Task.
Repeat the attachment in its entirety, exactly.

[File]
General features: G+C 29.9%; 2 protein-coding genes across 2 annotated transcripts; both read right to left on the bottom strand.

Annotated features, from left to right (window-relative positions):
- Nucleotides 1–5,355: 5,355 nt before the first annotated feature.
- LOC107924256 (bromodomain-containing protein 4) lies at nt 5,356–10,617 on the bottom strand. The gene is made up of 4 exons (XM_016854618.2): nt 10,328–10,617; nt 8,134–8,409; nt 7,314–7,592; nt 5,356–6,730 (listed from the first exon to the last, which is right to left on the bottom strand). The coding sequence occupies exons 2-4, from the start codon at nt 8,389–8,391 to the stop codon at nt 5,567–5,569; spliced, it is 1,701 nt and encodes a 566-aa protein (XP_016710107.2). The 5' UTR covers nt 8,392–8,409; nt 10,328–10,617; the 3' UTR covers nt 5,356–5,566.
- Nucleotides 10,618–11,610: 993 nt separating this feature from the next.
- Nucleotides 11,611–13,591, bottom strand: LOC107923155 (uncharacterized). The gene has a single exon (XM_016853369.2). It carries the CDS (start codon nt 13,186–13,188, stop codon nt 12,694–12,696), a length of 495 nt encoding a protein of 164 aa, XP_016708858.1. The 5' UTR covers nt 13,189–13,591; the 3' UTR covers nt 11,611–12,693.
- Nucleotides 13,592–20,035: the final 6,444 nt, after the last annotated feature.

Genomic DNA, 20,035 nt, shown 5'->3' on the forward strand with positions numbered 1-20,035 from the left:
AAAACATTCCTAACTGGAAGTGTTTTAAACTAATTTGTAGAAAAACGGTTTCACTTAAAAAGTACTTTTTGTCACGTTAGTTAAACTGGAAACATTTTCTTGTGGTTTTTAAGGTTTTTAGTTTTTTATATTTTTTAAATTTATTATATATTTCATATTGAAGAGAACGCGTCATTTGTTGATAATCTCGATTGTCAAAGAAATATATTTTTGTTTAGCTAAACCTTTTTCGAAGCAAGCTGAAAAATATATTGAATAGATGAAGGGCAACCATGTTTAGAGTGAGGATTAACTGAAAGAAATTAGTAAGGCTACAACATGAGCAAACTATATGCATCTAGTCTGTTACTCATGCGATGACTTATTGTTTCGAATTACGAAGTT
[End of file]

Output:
General features: G+C 29.9%; 2 protein-coding genes across 2 annotated transcripts; both read right to left on the bottom strand.

Annotated features, from left to right (window-relative positions):
- Nucleotides 1–5,355: 5,355 nt before the first annotated feature.
- LOC107924256 (bromodomain-containing protein 4) lies at nt 5,356–10,617 on the bottom strand. The gene is made up of 4 exons (XM_016854618.2): nt 10,328–10,617; nt 8,134–8,409; nt 7,314–7,592; nt 5,356–6,730 (listed from the first exon to the last, which is right to left on the bottom strand). The coding sequence occupies exons 2-4, from the start codon at nt 8,389–8,391 to the stop codon at nt 5,567–5,569; spliced, it is 1,701 nt and encodes a 566-aa protein (XP_016710107.2). The 5' UTR covers nt 8,392–8,409; nt 10,328–10,617; the 3' UTR covers nt 5,356–5,566.
- Nucleotides 10,618–11,610: 993 nt separating this feature from the next.
- Nucleotides 11,611–13,591, bottom strand: LOC107923155 (uncharacterized). The gene has a single exon (XM_016853369.2). It carries the CDS (start codon nt 13,186–13,188, stop codon nt 12,694–12,696), a length of 495 nt encoding a protein of 164 aa, XP_016708858.1. The 5' UTR covers nt 13,189–13,591; the 3' UTR covers nt 11,611–12,693.
- Nucleotides 13,592–20,035: the final 6,444 nt, after the last annotated feature.

Genomic DNA, 20,035 nt, shown 5'->3' on the forward strand with positions numbered 1-20,035 from the left:
AAAACATTCCTAACTGGAAGTGTTTTAAACTAATTTGTAGAAAAACGGTTTCACTTAAAAAGTACTTTTTGTCACGTTAGTTAAACTGGAAACATTTTCTTGTGGTTTTTAAGGTTTTTAGTTTTTTATATTTTTTAAATTTATTATATATTTCATATTGAAGAGAACGCGTCATTTGTTGATAATCTCGATTGTCAAAGAAATATATTTTTGTTTAGCTAAACCTTTTTCGAAGCAAGCTGAAAAATATATTGAATAGATGAAGGGCAACCATGTTTAGAGTGAGGATTAACTGAAAGAAATTAGTAAGGCTACAACATGAGCAAACTATATGCATCTAGTCTGTTACTCATGCGATGACTTATTGTTTCGAATTACGAAGTT